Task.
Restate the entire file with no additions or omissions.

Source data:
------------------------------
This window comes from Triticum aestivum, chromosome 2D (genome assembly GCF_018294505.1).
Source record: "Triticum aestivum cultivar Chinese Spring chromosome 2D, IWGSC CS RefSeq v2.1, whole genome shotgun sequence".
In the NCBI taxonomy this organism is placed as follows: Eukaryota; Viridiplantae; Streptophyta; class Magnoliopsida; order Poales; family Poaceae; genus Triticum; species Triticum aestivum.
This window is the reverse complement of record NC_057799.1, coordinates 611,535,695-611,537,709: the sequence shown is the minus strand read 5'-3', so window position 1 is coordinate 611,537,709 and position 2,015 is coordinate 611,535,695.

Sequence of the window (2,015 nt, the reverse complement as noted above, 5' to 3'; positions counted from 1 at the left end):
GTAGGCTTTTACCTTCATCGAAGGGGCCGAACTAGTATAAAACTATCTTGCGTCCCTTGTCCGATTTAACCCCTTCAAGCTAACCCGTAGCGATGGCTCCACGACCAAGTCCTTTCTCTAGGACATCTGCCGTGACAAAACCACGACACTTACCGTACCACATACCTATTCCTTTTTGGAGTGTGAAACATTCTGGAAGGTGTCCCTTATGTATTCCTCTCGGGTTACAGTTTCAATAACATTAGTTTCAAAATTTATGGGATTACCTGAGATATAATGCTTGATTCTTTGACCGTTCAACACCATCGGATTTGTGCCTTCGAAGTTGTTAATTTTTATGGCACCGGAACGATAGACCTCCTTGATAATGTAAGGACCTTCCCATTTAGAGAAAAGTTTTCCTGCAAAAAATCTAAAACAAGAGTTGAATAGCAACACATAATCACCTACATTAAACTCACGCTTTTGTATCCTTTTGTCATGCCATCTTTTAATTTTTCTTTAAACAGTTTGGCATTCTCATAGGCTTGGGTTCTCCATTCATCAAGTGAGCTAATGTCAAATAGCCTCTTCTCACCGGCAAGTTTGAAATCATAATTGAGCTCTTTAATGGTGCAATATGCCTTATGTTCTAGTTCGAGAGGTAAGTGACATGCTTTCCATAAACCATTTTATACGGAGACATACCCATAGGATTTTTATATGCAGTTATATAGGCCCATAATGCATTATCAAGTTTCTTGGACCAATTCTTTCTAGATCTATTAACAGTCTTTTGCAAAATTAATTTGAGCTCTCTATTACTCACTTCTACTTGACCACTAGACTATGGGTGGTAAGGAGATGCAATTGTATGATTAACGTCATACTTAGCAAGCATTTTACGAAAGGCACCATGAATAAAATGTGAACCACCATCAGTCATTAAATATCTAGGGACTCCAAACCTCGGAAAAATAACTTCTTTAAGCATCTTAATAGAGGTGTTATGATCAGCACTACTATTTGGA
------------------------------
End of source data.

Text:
This window comes from Triticum aestivum, chromosome 2D (genome assembly GCF_018294505.1).
Source record: "Triticum aestivum cultivar Chinese Spring chromosome 2D, IWGSC CS RefSeq v2.1, whole genome shotgun sequence".
In the NCBI taxonomy this organism is placed as follows: Eukaryota; Viridiplantae; Streptophyta; class Magnoliopsida; order Poales; family Poaceae; genus Triticum; species Triticum aestivum.
This window is the reverse complement of record NC_057799.1, coordinates 611,535,695-611,537,709: the sequence shown is the minus strand read 5'-3', so window position 1 is coordinate 611,537,709 and position 2,015 is coordinate 611,535,695.

Sequence of the window (2,015 nt, the reverse complement as noted above, 5' to 3'; positions counted from 1 at the left end):
GTAGGCTTTTACCTTCATCGAAGGGGCCGAACTAGTATAAAACTATCTTGCGTCCCTTGTCCGATTTAACCCCTTCAAGCTAACCCGTAGCGATGGCTCCACGACCAAGTCCTTTCTCTAGGACATCTGCCGTGACAAAACCACGACACTTACCGTACCACATACCTATTCCTTTTTGGAGTGTGAAACATTCTGGAAGGTGTCCCTTATGTATTCCTCTCGGGTTACAGTTTCAATAACATTAGTTTCAAAATTTATGGGATTACCTGAGATATAATGCTTGATTCTTTGACCGTTCAACACCATCGGATTTGTGCCTTCGAAGTTGTTAATTTTTATGGCACCGGAACGATAGACCTCCTTGATAATGTAAGGACCTTCCCATTTAGAGAAAAGTTTTCCTGCAAAAAATCTAAAACAAGAGTTGAATAGCAACACATAATCACCTACATTAAACTCACGCTTTTGTATCCTTTTGTCATGCCATCTTTTAATTTTTCTTTAAACAGTTTGGCATTCTCATAGGCTTGGGTTCTCCATTCATCAAGTGAGCTAATGTCAAATAGCCTCTTCTCACCGGCAAGTTTGAAATCATAATTGAGCTCTTTAATGGTGCAATATGCCTTATGTTCTAGTTCGAGAGGTAAGTGACATGCTTTCCATAAACCATTTTATACGGAGACATACCCATAGGATTTTTATATGCAGTTATATAGGCCCATAATGCATTATCAAGTTTCTTGGACCAATTCTTTCTAGATCTATTAACAGTCTTTTGCAAAATTAATTTGAGCTCTCTATTACTCACTTCTACTTGACCACTAGACTATGGGTGGTAAGGAGATGCAATTGTATGATTAACGTCATACTTAGCAAGCATTTTACGAAAGGCACCATGAATAAAATGTGAACCACCATCAGTCATTAAATATCTAGGGACTCCAAACCTCGGAAAAATAACTTCTTTAAGCATCTTAATAGAGGTGTTATGATCAGCACTACTATTTGGA